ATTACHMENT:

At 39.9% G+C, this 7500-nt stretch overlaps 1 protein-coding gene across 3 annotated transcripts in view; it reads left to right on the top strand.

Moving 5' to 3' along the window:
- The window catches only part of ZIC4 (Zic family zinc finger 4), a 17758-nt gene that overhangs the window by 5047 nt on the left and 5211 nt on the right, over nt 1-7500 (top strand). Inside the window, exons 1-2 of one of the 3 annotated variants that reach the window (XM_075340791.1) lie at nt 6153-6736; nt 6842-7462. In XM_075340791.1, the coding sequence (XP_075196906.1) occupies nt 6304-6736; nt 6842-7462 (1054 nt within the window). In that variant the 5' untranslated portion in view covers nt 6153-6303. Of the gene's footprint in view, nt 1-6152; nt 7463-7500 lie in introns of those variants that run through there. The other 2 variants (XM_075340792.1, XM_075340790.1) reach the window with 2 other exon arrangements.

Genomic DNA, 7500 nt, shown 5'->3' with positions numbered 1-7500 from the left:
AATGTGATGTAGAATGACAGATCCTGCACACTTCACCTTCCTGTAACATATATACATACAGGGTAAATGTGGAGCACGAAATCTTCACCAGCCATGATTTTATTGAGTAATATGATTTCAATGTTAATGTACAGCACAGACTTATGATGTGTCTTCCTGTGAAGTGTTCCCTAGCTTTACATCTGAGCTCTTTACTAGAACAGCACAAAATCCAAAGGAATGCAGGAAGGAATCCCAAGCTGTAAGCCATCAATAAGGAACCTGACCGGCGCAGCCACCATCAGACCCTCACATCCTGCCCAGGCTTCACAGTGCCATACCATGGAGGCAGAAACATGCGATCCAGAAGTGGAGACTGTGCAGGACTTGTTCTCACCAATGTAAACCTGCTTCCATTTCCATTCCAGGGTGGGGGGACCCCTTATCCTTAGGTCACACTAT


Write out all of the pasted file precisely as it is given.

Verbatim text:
At 39.9% G+C, this 7500-nt stretch overlaps 1 protein-coding gene across 3 annotated transcripts in view; it reads left to right on the top strand.

Moving 5' to 3' along the window:
- The window catches only part of ZIC4 (Zic family zinc finger 4), a 17758-nt gene that overhangs the window by 5047 nt on the left and 5211 nt on the right, over nt 1-7500 (top strand). Inside the window, exons 1-2 of one of the 3 annotated variants that reach the window (XM_075340791.1) lie at nt 6153-6736; nt 6842-7462. In XM_075340791.1, the coding sequence (XP_075196906.1) occupies nt 6304-6736; nt 6842-7462 (1054 nt within the window). In that variant the 5' untranslated portion in view covers nt 6153-6303. Of the gene's footprint in view, nt 1-6152; nt 7463-7500 lie in introns of those variants that run through there. The other 2 variants (XM_075340792.1, XM_075340790.1) reach the window with 2 other exon arrangements.

Genomic DNA, 7500 nt, shown 5'->3' with positions numbered 1-7500 from the left:
AATGTGATGTAGAATGACAGATCCTGCACACTTCACCTTCCTGTAACATATATACATACAGGGTAAATGTGGAGCACGAAATCTTCACCAGCCATGATTTTATTGAGTAATATGATTTCAATGTTAATGTACAGCACAGACTTATGATGTGTCTTCCTGTGAAGTGTTCCCTAGCTTTACATCTGAGCTCTTTACTAGAACAGCACAAAATCCAAAGGAATGCAGGAAGGAATCCCAAGCTGTAAGCCATCAATAAGGAACCTGACCGGCGCAGCCACCATCAGACCCTCACATCCTGCCCAGGCTTCACAGTGCCATACCATGGAGGCAGAAACATGCGATCCAGAAGTGGAGACTGTGCAGGACTTGTTCTCACCAATGTAAACCTGCTTCCATTTCCATTCCAGGGTGGGGGGACCCCTTATCCTTAGGTCACACTAT